In "Uptake in Action", Maximilian de Gaynesford offers an insightful contribution to the discussion on the role of the Austinian idea of "uptake" as a necessary condition on performing illocutionary acts, and the notion of "silencing", when this condition is not met. As he acknowledges, this is an exciting area of research, one in which an apparently innocuous idea about how language works (Austinian notion of uptake) can have social, legal and political consequences. Gaynesford argues against three of the main critics of what he calls the "Austinian analysis": Fricker, Ishani Maitra and Nancy Bauer. He proposes a revised version of the analysis, where he takes into consideration uptake-dependent illocutionary acts, and concludes this short but informative essay with a few very interesting considerations on poetry.
"Performativity and the 'True/False Fetish'", by Savas L. Tsohatzidis, is a critical analysis of one of Austin's most disputed theses: the claim that explicit performatives are not truth-evaluable. This thesis has been rejected by the majority of philosophers after Austin because, it is believed, if it were true it would entail that explicit performatives have no semantic content whatsoever. Besides, Austin fails to give serious arguments for the alleged lack of truth-value of these types of utterances. Tsohatzidis attempts to fill this gap, developing arguments in favor of Austin's thesis. Briefly put, he argues against the commonly accepted claim that only by admitting that they are truth-evaluable can we explain how explicit performatives achieve what they name. He does so by discussing the behavior of explicit performatives in deductive inferential contexts.
The nature of explicit performatives, their main features, differences with non-explicit or primary performatives, etc. are key issues in Austin's speech act theory.
Tsohatzidis's theses are novel, controversial and well argued. They are certainly a clear example of the volume's general aim: breaking with the received view of Austin's philosophy as merely historically interesting and bringing it back to the core of the philosophical discussion.
Following this trend, Sandra Laugier ("The Vulnerability of Reality: Austin, Normativity, and Excuses") reads Austin's philosophy of language in terms of current philosophy of action, language and law. In particular, she takes as a starting point the close relation between performative utterances and social normativity. She focuses on one key common aspect: the transgression of norms, as implied by Austin in his study of failures. According to Laugier, only by understanding the normative dimension of Austin's speech act theory, and its connection to philosophy of law, can we grasp "the full radicalism of Austin's philosophy of language" (119). Austin's insistence on the risk of failure of speech acts is often forgotten by current interpreters (she mentions, for instance, Recanati), but it is essential to law. Realizing this, she claims, is fundamental to appreciating in full Austin's proposal.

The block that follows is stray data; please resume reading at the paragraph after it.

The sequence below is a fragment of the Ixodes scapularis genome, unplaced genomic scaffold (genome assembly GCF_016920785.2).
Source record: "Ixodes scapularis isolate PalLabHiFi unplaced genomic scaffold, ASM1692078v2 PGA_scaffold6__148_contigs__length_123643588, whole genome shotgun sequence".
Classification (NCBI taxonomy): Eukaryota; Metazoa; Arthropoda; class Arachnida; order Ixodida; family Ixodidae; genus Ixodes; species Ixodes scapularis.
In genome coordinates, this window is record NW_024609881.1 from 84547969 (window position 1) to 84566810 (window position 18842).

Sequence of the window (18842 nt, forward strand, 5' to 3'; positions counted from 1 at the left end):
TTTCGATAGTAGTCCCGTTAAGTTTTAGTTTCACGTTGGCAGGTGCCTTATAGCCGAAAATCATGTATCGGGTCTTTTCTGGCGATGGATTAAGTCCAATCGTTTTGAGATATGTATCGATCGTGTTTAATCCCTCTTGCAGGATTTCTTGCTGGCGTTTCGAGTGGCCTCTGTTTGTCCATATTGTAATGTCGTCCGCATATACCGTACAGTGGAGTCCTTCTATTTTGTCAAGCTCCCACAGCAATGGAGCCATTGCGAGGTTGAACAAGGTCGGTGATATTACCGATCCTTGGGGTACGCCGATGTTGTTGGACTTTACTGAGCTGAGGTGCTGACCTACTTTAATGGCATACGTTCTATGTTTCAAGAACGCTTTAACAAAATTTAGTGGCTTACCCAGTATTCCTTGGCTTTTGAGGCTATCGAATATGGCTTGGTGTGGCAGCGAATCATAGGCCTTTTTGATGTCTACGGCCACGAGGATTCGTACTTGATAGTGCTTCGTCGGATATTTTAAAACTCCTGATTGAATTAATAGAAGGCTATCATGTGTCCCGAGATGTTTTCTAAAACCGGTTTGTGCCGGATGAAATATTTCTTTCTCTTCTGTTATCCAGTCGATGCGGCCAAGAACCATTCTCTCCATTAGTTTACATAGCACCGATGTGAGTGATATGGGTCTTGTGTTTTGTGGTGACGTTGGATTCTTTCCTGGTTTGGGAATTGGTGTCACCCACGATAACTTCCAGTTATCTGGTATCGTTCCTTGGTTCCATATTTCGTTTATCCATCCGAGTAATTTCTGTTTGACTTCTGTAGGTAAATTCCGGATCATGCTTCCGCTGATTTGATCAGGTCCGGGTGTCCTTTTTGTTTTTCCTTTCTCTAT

With the next two essays, we get into the third part of the volume, devoted to the philosophy of perception and the theory of knowledge. The first two offer very different takes on Austin's Sense and Sensibilia. In "Berkeley and Austin on the Argument from Illusion", Robert Schwartz points out some striking similarities between Berkeley and Austin with regard to the philosophy of perception and their attacks on the argument from illusion. Both authors, in particular, deny that the metaphysical and epistemological questions about perception can be answered, mainly because they rely on purely philosophical assumptions not present in common sense or in scientific enquiries about perception. In "Austin on Perception, Knowledge and Meaning", Krista Lawlor presents a clear and useful summary of Sense and Sensibilia, and highlights, among other things, Austin's positive views on what philosophical issues are and how they should be pursued. For Austin, philosophy should be based on our common sense view of the world; hence, it is essential to develop a proper account of truth, one that incorporates the particular circumstances in which the claims to be evaluated are made. In this regard, I found particularly interesting the connection Lawlor makes between Austin and situation semantics, further developed in her previous work (see, for instance, Lawlor 2013).
The last two essays turn to Austin's theory of knowledge, focusing on "Other minds" and, again, offering two different but consistent readings of it. In "Enough is Enough: Austin on Knowing", Guy Longworth emphasizes the similarities between Austin's view on knowledge and that of so-called Oxford Realism -- in particular, the fact that they take knowledge as a state of mind, and as primitive. Reading Austin against the background of Oxford Realism is the best way -- possibly the only way -- to understand Austin's elusive and challenging claims on knowledge. Longworth's paper is tremendously helpful in this regard. In "Knowledge and Knowledge-Claims: Austin and Beyond", Stephen Hetherington discusses knowledge-claims as performatives. He defends a view that he calls "knowledge practicalism", where knowledge is seen as an ability to know-how. His aim is to show that Austin's influence on contemporary epistemology "has the potential to be even more pronounced than it has been until now" (222).
The volume succeeds in showing the scope and depth of Austin's influence and is certainly a very welcome addition to the literature. It manages a nice balance among purely expository contents of Austin's ideas, historical research, and ongoing discussions and debates. Therefore, it will be of interest not only to Austin's scholars, but also to researchers interested in truth, speech acts, philosophy of law, perception and knowledge.
I am grateful to Kepa Korta and John Perry for comments and suggestions, and to the grants of the Basque Government (IT1032-16) and the Spanish Government (FFI2015-63719-P (MINECO/FEDER)) for support.
Austin, J.L., 1979. Philosophical Papers. 3rd edition. J.O. Urmson and M. Sbisà (eds.). Oxford University Press.
Lawlor, K., 2013. Assurance: An Austinian View of Knowledge and Knowledge Claims. Oxford University Press.
Moltmann, F., 2013. Abstract Objects and the Semantics of Natural Language. Oxford University Press.
Twardowski, K., 1912. "Actions and Products: Some Remarks on the Borderline of Psychology, Grammar, and Logic." In K. Twardowski, On Actions, Products, and Other Topics in Philosophy, K. Brandl and J. Wolénski (eds.), pp. 103-132. Rodopi, 1999.